"Matthew Landis depicts the world of middle school with laser-like clarity, big-hearted warmth, and abundant humor...I wish I were still teaching just so I could hand this book to my favorite students."
— Jordan Sonnenblick, award-winning author of Drums, Girls, and Dangerous Pie
"...The best kind of time travel as past and present cross-dissolve."
— Richard Peck, Newbery Medal-winning author of A Year Down Yonder
"An American history educator's dream novel."
— School Library Connection
"Teacher Landis knows how middle schoolers work, and he shows his skills here."
— Kirkus Reviews
Oliver Prichard knows everything there is to know about the Civil War. If anyone asks, he can expound on the number of casualties at the Battle of Gettysburg or list General Sherman’s greatest achievements. But since nobody asks, Oliver doesn’t wait; he just launches in. This might explain why Oliver doesn’t have a lot of friends — or any, really, just Kevin whom he sits with at lunch — but by the 8th grade he’s all right with that. Completely. Well, he’s used to it, at least.
Then he's paired with Ella Berry for a huge report on a Civil War figure — Ella Berry who never brushes her hair, who is barely passing any of her classes, who is almost as much of a friendless loser as Oliver. Even worse, they get stuck with some soldier Oliver has never heard of, who — they learn — didn’t even make it to any of the battles! How is Oliver supposed to show off his knowledge when he's paired with the worst partner ever, researching Private Nobody?
As they spend more time together, it turns out Ella's not horrible. She even thinks it's cool that he trains for reenactments on the weekends. For the first time in his life, Oliver is making a friend. But then the project takes a turn that Oliver doesn’t like, that elevates this loser of a soldier, and he has a decision to make. What’s more important — the feelings of this girl he has come to maybe, kinda, really like or Oliver Prichard Civil War glory? When Oliver blasts the project and Ella, he has to make it up to her if he wants to save their collaboration, his grade, and his relationship with one of his only friends. The best way to make it happen? Abject humiliation, of course.
As they explore Civil War history, Oliver learns to let go of the past to deal with the now, Ella comes out from behind her hair to confront her parents and the world, and together they learn that school isn’t all that bad.
"National Treasure meets Hamilton...Landis's book will give you the punchy, suspenseful dose of our nation's past you've been desperate for."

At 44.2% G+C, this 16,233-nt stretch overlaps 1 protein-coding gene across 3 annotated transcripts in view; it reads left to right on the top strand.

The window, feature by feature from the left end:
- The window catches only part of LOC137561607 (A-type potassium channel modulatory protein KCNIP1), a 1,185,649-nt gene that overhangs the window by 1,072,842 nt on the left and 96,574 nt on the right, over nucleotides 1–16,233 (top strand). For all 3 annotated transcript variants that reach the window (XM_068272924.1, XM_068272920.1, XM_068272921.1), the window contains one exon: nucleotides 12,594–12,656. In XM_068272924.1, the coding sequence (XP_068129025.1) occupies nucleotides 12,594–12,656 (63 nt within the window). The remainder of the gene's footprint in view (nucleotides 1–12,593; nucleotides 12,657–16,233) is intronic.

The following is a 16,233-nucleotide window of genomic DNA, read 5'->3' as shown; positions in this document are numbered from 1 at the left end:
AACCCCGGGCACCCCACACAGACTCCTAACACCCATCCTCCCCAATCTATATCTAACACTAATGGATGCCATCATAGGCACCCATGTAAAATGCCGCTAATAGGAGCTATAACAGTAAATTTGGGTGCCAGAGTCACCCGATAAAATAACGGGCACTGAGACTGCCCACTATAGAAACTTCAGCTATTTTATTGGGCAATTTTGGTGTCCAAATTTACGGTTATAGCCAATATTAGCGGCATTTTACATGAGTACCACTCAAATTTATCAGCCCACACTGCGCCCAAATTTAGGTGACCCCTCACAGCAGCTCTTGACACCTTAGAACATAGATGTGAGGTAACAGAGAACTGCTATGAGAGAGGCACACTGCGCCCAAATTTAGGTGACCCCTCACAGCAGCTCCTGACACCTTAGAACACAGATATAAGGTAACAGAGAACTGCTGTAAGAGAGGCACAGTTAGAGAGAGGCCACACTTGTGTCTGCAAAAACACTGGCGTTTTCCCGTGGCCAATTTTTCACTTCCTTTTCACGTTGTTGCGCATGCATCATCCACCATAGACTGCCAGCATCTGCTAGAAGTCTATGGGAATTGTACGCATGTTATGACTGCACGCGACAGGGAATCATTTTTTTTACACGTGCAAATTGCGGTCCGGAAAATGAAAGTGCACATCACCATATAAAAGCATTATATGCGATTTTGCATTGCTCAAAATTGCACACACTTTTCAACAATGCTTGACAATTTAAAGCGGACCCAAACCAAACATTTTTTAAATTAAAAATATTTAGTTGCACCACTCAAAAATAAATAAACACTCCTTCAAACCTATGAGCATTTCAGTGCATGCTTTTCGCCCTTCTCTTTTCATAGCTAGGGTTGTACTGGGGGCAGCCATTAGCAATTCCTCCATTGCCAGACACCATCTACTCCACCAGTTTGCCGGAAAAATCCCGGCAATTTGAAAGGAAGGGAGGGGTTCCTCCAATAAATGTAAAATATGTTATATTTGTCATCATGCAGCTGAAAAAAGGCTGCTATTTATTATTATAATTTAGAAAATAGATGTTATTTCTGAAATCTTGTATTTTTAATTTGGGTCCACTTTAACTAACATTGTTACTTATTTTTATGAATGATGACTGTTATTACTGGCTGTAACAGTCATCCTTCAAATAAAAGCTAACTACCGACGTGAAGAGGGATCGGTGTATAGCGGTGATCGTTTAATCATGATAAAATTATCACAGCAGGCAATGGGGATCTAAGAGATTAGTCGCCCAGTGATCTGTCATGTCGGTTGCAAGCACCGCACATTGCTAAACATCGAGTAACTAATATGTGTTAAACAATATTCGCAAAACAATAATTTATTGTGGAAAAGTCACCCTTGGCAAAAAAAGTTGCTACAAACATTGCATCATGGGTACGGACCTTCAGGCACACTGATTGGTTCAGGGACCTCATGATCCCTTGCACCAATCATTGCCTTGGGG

— Bustle Magazine
"An unputdownable modern-day thriller, perfect for fans of Dan Brown."
— Lynne Matson, best-selling author of the NIL Trilogy
"Criminally clever and wickedly funny."
— Tiffany Schmidt, author of Once Upon A Crime Family series
"League of American Traitors packs adventure, humor, and a conspiracy-laced dose of American history into a three-shot duel."
— Kristen Lippert-Martin, ITW Finalist for Tabula Rasa
When seventeen year-old Jasper is approached at the funeral of his deadbeat father by a man claiming to be an associate of his deceased parents, he’s thrust into a world of secrets tied to America’s history—and he’s right at the heart of it.
First, Jasper finds out he is the sole surviving descendant of Benedict Arnold, the most notorious traitor in American history. Then he learns that his father’s death was no accident. Jasper is at the center of a war that has been going on for centuries, in which the descendants of the heroes and traitors of the American Revolution still duel to the death for the sake of their honor.
His only hope to escape his dangerous fate on his eighteenth birthday? Take up the research his father was pursuing at the time of his death, to clear Arnold’s name.
Whisked off to a boarding school populated by other descendants of notorious American traitors, it’s a race to discover the truth. But if Jasper doesn’t find a way to uncover the evidence his father was hunting for, he may end up paying for the sins of his forefathers with his own life.
Like a mash-up of National Treasure and Hamilton, Matthew Landis’s debut spins the what-ifs of American history into a heart-pounding thriller steeped in conspiracy, clue hunting, and danger.
It’s the end of the world as i know it
Spring 2019 from dial/penguin random house
13-year-old Derrick Waters thinks the world is ending in 19 days when the super volcano under Yellowstone National Park is going to erupt. He’s been prepping for a year—he’s gonna survive this Apocalypse, unlike the first one that turned him into doomsdayer.
Because publishing works at a soul-crushingly slow pace, I sometimes write stories on Wattpad. You can read one here.